Targeted therapy induces a response in HER2-amplified bile ducts



CHICAGO ― The HER2-targeted bispecific antibody zanidatamab shows a durable response in patients with treatment-resistant HER2-positive bile duct cancer (BTC), researchers from The University of Texas MD Anderson Cancer Center report to the American Society of Clinical Oncology (ASCO) Annual 2023 Meeting. Study results were also published today in Lancet oncology.

In the first cohort of the HERIZON-BTC-01 Phase II global trial, covering 80 patients with HER2-positive tumors, the objective confirmed response rate (cORR) was 41% with a mean response duration (DOR) of 12.9 months with a median follow-up of 12.4 months. Among the 33 respondents, 49% had sustained responses and 82% had responses that lasted more than 16 weeks. This is the largest study of HER2-targeted drugs in BTC.

“Chemotherapy for patients with bile duct cancer who have progressed to first-line therapy is usually associated with a 5% response rate,” said global trial lead Shubham Pant, MD, professor of Gastrointestinal Medical Oncology and Investigational Cancer Therapeutics.. “These results provide evidence that zanidatamab can achieve a lasting response and may offer new treatment opportunities for patients who previously had limited options.”

Patients with advanced BTC who progress after first-line treatment are offered standard-of-care therapy with limited clinical benefit and only modest improvement in survival. HER2-targeted therapy has improved survival in HER2-positive breast and gastric cancers, but there are currently no approved HER2-targeted therapies for BTC.

Zanidatamab was first evaluated in a Phase I trial led by Funda Meric-Bernstam, MD, chair of Investigational Cancer Therapeutics. The trial results support HER2 as an actionable target in various types of cancer, including bile duct cancer. Based on these results, MD Anderson investigators are advancing zanidatamab into this Phase II trial for patients with BTC.

Bile duct cancer, also known as cholangiocarcinoma, develops in the bile ducts, the thin series of tubes that run from the liver to the small intestine. There are three types of BTC, whose names are based on the location where the cancer forms. According to the American Cancer Society, about 8,000 people in the US are diagnosed each year with BTC. However, the true count is likely higher because these cancers are difficult to diagnose and are often misclassified, explains Pant. The five-year survival rate for metastatic BTC is less than 5%, highlighting the urgent need for new treatments.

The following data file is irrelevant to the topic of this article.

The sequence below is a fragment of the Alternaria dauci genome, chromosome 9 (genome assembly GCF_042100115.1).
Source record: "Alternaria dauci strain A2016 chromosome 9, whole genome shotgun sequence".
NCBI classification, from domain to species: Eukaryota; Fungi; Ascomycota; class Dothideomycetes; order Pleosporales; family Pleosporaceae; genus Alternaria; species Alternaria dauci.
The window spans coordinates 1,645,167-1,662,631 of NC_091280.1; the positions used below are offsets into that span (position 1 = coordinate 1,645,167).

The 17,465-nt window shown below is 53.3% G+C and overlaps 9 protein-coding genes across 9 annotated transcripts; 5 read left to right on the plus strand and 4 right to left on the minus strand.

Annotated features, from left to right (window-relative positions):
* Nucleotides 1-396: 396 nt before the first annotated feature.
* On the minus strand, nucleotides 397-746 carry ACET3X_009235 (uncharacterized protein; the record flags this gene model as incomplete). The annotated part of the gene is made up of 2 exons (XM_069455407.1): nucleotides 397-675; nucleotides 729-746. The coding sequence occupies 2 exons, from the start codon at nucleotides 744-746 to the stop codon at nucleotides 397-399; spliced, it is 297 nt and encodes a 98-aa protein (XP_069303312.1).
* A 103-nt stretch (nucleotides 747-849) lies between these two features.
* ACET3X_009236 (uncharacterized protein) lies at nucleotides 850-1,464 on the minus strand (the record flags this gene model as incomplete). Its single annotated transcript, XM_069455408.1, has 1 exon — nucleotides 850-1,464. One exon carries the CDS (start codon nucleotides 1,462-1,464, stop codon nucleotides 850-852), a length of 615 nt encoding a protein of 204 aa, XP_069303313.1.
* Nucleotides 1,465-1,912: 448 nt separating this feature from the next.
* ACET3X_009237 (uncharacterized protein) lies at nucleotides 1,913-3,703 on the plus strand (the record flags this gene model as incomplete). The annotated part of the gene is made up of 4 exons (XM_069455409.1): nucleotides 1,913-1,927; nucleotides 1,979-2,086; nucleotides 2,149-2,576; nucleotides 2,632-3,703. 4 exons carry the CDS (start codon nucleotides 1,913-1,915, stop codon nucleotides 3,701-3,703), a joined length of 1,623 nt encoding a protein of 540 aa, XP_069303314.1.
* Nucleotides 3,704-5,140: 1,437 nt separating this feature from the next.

This open-label single-arm trial evaluated the anti-tumor activity of zanidatamab in patients with advanced HER2-amplified BTC, including intrahepatic cholangiocarcinoma, extrahepatic cholangiocarcinoma, and gallbladder cancer. Trials were conducted in 67 locations; Patients were divided into two cohorts based on HER2 expression (positive or low/negative) by tumor immunohistochemistry. The primary end point was the corr in the HER2-positive cohort.

The study enrolled 80 patients in the HER2-positive cohort and seven patients in the HER2-low/negative cohort. All patients had received a previous line of gemcitabine-containing therapy. The mean age was 64 years and the patients were 65.5% Asian, 28.7% white and 5.7% other. Of the trial participants, 52% had gallbladder cancer, 30% had intrahepatic cholangiocarcinoma, and 18% had extrahepatic cholangiocarcinoma.

No response to zanidatamab was observed in the HER2-low/negative group. In both cohorts, grade 3 treatment-related adverse events occurred in 18% of patients. Two patients (2.3%) discontinued zanidatamab because of side effects. No side effects related to grade 4 or 5 treatment were reported.

“Given these data, we strongly believe that there should be ongoing efforts to explore zanidatamab as a viable treatment option for HER2-positive bile duct cancer,” said Pant. “We are encouraged by the potential impact of zanidatamab in improving patient outcomes.”

Pant and his team are still evaluating progression-free survival and overall survival in these patients. In addition, clinical trials are underway to further investigate the therapeutic potential of zanidatamab as monotherapy in combination with first-line chemotherapy for HER2-positive BTC.

This study was funded by Zymeworks BC Inc. and BeiGene Ltd. Pant has worked in a consulting/advisory role for and received research support from Zymeworks. The full list of co-authors and their disclosures can be found here.

– 30 –


Source link

Related Articles

Back to top button